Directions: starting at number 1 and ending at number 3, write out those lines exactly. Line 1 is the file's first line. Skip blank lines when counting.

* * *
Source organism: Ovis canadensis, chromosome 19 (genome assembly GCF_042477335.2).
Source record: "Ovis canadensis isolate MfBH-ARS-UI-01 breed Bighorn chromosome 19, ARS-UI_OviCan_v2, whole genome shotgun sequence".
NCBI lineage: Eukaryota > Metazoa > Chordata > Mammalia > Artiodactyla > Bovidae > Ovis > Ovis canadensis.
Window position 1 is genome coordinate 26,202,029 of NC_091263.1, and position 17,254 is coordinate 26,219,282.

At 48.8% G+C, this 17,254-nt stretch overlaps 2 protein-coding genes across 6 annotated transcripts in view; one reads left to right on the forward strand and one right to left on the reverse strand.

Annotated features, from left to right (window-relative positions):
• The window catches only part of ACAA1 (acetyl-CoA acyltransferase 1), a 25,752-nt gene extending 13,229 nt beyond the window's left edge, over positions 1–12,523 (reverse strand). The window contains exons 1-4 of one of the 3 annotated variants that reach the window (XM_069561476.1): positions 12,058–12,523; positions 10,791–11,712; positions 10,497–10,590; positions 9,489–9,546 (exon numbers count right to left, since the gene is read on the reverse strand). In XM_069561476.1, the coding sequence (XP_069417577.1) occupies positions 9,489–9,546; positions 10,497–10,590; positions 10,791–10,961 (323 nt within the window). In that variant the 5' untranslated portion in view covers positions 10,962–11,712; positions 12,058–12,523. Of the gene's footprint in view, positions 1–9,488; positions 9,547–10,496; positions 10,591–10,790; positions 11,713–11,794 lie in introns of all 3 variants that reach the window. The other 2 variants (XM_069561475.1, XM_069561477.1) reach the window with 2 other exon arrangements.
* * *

Source organism: Ovis canadensis, chromosome 19 (genome assembly GCF_042477335.2).
Source record: "Ovis canadensis isolate MfBH-ARS-UI-01 breed Bighorn chromosome 19, ARS-UI_OviCan_v2, whole genome shotgun sequence".
NCBI lineage: Eukaryota > Metazoa > Chordata > Mammalia > Artiodactyla > Bovidae > Ovis > Ovis canadensis.